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 Ghost Recon , digital growth driving Ubisoft revenues

Ghost Recon, digital growth driving Ubisoft revenues

November 6, 2012 | By Eric Caoili

Ubisoft reported bigger revenues than it predicted for the last quarter, thanks to Ghost Recon: Future Soldier, Just Dance 4, and considerable growth in its online, mobile, and console download businesses.

The Parisian publisher's total sales for the July to September period reached €148 million ($189.5 million), a slight increase over the €146 million ($186.9 million) reported during the same quarter last year, and well over its initial guidance of €110 million ($140.1 million).

Around half of that jump was attributed to higher than projected sales for Ghost Recon: Future Soldier on PlayStation 3, Xbox 360, and Windows. It was the best-selling title in the U.S in terms of both revenue and units in May and June.

Ubisoft's online segment -- which includes free-to-play PC, mobile, and console digital -- continues to play a key role in the company's earnings. Titles like Trials Evolution on XBLA, Rayman Jungle Run on mobile, and browser-based game Howrse helped deliver €28 million ($35.9 million) in online sales for the publisher's second quarter, a 59 percent year-over-year boost.

The company has several free-to-play and mobile titles based on its core franchises coming to keep this momentum going, too. On the free-to-play PC side, it will release Might & Magic: Heroes Online, Ghost Recon: Online, Silent Hunter: Online, and Anno Online. For mobile, Ubisoft will put out Assassin's Creed: Utopia and Might & Magic: Duel Champions (releasing for PC, too).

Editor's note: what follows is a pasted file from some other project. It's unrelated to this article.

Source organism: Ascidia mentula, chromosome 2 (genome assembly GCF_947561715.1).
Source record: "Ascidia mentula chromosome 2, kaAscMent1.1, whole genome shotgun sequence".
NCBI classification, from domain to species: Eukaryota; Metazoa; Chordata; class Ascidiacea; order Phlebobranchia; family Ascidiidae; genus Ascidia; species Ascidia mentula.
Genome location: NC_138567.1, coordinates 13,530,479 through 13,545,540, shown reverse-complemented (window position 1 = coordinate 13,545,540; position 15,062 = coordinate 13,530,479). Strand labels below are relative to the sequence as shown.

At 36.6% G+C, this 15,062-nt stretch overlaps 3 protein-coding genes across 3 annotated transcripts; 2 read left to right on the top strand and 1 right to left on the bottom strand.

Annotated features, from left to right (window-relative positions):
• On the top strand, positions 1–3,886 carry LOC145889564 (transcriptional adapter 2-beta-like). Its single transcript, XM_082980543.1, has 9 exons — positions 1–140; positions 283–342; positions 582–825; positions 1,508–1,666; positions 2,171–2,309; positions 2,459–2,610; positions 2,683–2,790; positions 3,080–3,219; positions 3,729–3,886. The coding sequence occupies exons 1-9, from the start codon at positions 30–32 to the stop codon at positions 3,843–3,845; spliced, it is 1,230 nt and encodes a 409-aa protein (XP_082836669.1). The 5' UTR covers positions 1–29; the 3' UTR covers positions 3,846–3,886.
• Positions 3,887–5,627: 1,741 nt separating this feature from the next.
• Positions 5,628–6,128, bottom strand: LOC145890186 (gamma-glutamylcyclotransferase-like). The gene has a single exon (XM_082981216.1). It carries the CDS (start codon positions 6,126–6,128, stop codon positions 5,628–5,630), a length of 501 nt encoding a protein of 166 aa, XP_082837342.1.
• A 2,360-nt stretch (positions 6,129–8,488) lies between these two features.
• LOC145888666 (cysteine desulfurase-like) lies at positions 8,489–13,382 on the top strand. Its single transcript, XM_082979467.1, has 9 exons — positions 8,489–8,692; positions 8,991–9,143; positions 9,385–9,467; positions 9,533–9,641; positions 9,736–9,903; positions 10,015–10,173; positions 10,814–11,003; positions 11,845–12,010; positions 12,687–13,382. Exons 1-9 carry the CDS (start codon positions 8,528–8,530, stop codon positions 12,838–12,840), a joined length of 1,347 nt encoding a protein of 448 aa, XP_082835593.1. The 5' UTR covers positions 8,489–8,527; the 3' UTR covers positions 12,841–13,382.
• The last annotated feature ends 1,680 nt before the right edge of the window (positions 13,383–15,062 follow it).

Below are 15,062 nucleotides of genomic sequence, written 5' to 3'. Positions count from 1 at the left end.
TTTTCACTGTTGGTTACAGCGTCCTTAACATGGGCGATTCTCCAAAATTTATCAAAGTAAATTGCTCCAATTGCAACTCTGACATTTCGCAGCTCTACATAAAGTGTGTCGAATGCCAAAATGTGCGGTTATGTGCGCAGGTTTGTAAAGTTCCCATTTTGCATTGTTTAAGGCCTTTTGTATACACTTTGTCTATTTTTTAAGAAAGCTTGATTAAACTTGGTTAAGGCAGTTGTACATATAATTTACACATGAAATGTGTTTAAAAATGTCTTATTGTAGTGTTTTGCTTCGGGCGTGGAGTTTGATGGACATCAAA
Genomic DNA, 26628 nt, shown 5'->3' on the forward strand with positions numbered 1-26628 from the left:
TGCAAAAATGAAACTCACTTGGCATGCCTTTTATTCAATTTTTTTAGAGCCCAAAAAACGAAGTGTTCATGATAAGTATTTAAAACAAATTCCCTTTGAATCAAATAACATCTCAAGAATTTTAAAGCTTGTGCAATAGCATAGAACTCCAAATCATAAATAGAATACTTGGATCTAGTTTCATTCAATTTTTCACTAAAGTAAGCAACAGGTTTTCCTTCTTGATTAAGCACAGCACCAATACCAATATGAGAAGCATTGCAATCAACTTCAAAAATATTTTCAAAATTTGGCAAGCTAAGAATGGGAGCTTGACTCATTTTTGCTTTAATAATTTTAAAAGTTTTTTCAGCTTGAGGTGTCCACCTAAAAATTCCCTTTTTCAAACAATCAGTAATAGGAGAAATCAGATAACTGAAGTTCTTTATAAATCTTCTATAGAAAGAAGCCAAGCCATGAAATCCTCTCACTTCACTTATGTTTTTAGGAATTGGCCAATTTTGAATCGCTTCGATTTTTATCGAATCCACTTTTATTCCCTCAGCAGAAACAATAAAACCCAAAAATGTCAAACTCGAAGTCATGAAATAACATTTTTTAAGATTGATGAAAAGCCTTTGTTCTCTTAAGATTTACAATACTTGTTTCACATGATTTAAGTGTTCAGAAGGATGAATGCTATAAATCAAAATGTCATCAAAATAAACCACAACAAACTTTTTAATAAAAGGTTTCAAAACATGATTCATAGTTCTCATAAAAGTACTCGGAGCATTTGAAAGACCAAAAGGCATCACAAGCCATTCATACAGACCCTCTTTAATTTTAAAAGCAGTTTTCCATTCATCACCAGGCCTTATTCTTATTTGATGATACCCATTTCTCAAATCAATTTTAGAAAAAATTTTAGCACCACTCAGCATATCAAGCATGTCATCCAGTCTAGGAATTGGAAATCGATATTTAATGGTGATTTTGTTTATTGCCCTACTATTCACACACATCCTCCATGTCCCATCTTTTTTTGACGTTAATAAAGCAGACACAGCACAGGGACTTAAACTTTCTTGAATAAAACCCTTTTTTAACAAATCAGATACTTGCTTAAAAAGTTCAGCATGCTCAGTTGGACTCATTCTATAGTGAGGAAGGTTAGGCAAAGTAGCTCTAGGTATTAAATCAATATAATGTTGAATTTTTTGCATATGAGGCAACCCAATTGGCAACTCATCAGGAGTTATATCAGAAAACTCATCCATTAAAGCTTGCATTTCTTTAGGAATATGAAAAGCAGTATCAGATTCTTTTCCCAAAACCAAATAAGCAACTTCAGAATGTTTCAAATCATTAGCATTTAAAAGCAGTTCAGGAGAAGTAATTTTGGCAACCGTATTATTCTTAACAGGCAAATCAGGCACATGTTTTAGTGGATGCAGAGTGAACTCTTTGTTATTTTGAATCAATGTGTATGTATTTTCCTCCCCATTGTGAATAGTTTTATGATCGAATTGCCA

Sales for Just Dance 4, the latest entry for the company's popular dancing game franchise, also contributed to the publisher's high revenues. Though the title has suffered a double-digit drop in sales compared to Just Dance 3, Ubisoft expects those numbers to pick back up with the upcoming release of the Wii U version.

For the first half of its fiscal year, Ubisoft reported profits of €192.7 million ($246.8 million), compared to €158.4 million ($202.9 million) during the same period last year. Its operating income, though, also increased from €49.3 million (63.1 million) to €58.1 million ($74.4 million).

As for the company's profits during the first half of its fiscal year, Ubisoft's took a loss of 32.3 million ($41.3 million), which the company blamed on structure costs for its online segment, and large-scale marketing campaigns for marquee holiday titles like Assassin's Creed 3 and Far Cry 3 -- it expects those investments to pay off with record sales for the second half of its fiscal year (ending March 2013).

The publisher is already off to a great start with Assassin's Creed 3, which is the fastest-selling entry for the franchise. It's so far sold an estimated 3.5 million units since releasing last week, a 100 percent increase over the last Assassin's Creed release.

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